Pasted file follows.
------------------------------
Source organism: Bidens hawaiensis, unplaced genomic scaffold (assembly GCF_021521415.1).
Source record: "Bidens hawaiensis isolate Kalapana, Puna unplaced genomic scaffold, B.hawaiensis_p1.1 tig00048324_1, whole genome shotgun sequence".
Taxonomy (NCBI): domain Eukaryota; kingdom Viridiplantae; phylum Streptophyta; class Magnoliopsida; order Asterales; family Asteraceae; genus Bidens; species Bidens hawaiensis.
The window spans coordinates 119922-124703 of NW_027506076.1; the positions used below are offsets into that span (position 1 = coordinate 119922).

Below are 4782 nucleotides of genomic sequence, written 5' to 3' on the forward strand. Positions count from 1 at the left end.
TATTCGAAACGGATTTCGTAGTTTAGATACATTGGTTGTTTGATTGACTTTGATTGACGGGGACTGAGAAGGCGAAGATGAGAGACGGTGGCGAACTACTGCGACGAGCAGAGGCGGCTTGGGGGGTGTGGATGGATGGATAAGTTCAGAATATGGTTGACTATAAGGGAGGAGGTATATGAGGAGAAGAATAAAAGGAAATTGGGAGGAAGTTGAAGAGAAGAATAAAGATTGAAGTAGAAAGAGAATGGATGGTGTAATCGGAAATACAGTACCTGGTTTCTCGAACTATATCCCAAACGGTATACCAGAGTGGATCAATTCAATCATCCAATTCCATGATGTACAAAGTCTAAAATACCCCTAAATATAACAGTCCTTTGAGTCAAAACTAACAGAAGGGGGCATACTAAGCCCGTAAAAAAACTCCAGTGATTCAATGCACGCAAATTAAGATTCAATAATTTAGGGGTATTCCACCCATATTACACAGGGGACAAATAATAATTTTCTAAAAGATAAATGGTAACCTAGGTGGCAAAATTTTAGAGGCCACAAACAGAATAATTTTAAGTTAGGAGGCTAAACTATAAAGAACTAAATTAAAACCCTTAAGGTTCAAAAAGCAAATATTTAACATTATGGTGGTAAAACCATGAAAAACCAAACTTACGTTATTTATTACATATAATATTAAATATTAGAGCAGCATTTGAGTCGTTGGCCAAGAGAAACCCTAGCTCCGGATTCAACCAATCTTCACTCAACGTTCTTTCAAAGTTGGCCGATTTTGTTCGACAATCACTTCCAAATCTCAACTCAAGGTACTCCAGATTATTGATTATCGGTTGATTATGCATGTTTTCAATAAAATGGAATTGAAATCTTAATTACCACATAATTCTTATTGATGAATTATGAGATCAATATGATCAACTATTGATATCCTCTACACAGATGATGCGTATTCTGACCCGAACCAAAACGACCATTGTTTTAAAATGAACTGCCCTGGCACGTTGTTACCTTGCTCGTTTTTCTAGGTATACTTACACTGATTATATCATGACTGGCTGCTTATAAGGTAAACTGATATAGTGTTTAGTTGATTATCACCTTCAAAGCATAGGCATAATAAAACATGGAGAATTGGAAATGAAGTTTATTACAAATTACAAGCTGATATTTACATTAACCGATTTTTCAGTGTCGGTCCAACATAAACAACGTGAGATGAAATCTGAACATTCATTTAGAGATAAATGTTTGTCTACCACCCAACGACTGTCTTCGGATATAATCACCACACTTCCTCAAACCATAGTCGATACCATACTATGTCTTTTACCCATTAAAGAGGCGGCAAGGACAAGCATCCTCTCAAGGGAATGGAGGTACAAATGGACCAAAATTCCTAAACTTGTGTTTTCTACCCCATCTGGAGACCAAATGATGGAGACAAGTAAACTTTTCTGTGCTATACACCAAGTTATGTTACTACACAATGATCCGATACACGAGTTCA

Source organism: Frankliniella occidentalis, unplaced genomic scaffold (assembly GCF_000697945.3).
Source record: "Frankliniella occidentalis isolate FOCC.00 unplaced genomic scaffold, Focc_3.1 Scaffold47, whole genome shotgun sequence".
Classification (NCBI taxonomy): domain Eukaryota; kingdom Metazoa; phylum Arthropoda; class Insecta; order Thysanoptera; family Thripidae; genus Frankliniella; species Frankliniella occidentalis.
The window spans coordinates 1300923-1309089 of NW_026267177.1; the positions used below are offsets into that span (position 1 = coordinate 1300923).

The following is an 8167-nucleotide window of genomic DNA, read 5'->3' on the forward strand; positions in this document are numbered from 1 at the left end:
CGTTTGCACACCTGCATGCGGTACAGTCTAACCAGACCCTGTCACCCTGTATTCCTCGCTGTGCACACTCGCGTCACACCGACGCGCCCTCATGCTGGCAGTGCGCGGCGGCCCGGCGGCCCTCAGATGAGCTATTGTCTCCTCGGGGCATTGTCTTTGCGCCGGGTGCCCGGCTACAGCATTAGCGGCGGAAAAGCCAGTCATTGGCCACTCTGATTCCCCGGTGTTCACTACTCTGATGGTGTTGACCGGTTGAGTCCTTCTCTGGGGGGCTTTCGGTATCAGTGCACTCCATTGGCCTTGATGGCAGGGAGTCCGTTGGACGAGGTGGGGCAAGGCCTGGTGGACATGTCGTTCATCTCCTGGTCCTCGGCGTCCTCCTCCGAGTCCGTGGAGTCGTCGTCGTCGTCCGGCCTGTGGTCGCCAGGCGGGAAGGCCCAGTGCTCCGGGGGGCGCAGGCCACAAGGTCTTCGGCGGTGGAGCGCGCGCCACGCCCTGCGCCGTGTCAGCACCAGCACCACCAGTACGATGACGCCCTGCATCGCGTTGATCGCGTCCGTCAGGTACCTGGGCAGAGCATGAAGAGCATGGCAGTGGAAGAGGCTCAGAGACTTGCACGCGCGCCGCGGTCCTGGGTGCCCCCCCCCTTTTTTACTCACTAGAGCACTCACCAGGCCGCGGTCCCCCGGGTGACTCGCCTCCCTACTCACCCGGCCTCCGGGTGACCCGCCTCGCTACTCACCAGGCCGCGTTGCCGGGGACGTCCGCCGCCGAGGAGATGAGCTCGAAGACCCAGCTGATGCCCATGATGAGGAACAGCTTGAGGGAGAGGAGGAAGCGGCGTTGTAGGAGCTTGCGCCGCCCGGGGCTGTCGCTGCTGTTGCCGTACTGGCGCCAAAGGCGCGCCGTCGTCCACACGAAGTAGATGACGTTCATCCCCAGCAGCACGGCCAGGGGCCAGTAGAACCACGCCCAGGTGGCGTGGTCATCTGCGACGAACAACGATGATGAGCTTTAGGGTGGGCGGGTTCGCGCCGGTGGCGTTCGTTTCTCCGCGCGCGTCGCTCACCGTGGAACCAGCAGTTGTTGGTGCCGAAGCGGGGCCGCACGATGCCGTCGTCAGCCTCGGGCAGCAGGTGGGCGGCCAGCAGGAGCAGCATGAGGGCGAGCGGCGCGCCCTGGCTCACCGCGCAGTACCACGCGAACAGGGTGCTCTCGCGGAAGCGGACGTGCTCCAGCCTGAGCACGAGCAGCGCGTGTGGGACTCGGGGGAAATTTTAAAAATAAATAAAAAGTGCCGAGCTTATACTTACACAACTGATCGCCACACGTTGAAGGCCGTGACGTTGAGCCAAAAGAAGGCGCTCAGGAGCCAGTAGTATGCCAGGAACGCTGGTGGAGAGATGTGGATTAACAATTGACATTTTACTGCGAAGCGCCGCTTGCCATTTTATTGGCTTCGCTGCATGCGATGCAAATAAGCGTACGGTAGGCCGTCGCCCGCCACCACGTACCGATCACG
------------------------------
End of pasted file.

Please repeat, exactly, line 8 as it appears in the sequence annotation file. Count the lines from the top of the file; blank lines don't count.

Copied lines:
Source record: "Frankliniella occidentalis isolate FOCC.00 unplaced genomic scaffold, Focc_3.1 Scaffold47, whole genome shotgun sequence".